Add 14 years to your life

Recently, through conversations with friends, I have become aware that I am part of a small minority.
I love vegetables!
Years ago I used to say if I ever have to give up any food, I hope it isn’t vegetables. Now I take a blood thinner, so I can’t eat as much broccoli or spinach as I would like, but I still can eat some as long as I consume the same amount every day.
After vegetables, my favourite food is fruit. So every meal our plates are full of beautiful, colourful food: steamed green broccoli, purple grape juice, red onions, ripe green avocados, yellow bananas, bite-sized red tomatoes, buttered orange squash, and blueberries with yogurt.
I’m not completely a vegetarian, but with meals like that I easily could be!
Like everyone else, I always knew that eating lots of fruits and vegetables is good for your health, but I really didn’t know how important it is until I read about a recent British study.
University of Cambridge researchers studied the lifestyles of more than 20,000 people aged 45-79, who came from all walks of life and from a wide geographical area. The researchers knew lifestyle influenced health and mortality, but they wanted to know just how much influence it had on longevity.
In this well-designed, long-term study, the goal was to quantify just how much eating veggies and other healthy behaviours influences longevity. They hoped the results would motivate people to choose healthier lifestyles.
And quantify it the researchers did.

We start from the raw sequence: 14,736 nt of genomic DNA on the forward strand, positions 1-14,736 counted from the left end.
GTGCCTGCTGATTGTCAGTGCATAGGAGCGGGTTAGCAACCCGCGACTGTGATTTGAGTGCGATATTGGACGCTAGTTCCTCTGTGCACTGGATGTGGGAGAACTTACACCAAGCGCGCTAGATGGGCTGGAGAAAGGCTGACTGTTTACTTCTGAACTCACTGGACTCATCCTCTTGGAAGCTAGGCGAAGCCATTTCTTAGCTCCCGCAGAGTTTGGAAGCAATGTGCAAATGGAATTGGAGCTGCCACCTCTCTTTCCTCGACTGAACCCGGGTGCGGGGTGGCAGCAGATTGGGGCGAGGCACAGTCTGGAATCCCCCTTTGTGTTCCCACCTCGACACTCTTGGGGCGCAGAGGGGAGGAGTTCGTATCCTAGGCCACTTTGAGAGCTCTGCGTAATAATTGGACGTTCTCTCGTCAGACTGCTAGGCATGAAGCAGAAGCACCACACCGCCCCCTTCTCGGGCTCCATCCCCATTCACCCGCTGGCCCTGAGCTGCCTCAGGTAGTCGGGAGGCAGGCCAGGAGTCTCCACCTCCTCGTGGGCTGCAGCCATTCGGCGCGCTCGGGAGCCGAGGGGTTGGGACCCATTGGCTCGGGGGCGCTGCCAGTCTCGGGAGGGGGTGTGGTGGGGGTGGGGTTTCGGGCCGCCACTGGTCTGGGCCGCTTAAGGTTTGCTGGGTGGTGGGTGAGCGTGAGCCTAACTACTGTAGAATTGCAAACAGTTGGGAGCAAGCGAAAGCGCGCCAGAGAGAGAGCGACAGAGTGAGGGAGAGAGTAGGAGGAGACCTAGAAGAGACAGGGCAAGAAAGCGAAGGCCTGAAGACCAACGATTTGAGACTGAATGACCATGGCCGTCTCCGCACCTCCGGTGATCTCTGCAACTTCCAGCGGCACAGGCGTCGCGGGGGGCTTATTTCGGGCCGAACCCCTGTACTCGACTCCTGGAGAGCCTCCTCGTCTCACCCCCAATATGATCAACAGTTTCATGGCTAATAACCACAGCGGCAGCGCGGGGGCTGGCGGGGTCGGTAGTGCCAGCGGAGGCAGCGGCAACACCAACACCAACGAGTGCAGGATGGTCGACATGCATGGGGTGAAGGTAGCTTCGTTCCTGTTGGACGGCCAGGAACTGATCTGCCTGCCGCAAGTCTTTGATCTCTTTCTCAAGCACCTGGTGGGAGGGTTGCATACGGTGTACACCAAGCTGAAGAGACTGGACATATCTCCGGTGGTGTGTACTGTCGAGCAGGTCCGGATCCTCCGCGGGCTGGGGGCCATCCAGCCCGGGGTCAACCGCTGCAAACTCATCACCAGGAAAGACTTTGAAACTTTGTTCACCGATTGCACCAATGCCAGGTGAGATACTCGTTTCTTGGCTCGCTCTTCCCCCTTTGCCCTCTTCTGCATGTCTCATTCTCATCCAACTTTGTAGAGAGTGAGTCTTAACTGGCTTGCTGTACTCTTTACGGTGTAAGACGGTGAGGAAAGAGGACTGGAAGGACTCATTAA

In the journal PLoS Medicine, they reported, “The evidence that behavioral factors such as diet, smoking, and physical activity influence health is overwhelming.”
The astounding result was that subjects who followed four healthy habits, including eating five vegetables and fruits a day, actually lived 14 years longer than their peers.
Imagine that! Just by choosing healthy habits, the subjects lived 14 years longer. No wonder the researchers called the findings “overwhelming.”
Notably, they also found the same differences in survival rates for people with existing chronic disease.
In addition to eating vegetables and fruits, the other healthy behaviours are not smoking, having moderate alcohol intake, and getting exercise.
As for me, I don’t smoke or drink alcohol, so I’m focusing on exercising and eating a healthy diet—a diet rich with colourful fruits and veggies.
The authors said “that high fruit and vegetable intake . . . predicts lower mortality in men or women.”
And we all know that exercise is key to staying healthy. Exercise strengthens your bones, your muscles, and your lungs. It relieves depression and helps with sleeplessness. It keeps your heart healthy and your brain sharp.
And most important of all, it makes you feel good.
In fact, exercise may be the fabled “fountain of youth.”
“Even small differences in lifestyle may make a big difference to health,” say the researchers.
So whether you are in perfect health or have some health problems, why not begin right now? Start exercising and eat your veggies.
You can take baby steps because even small differences can make a big difference to health. And changing your habits just may help you enjoy a longer healthy and happy life.
Marie Snider is an award-winning health care writer and syndicated columnist. Write her at or visit

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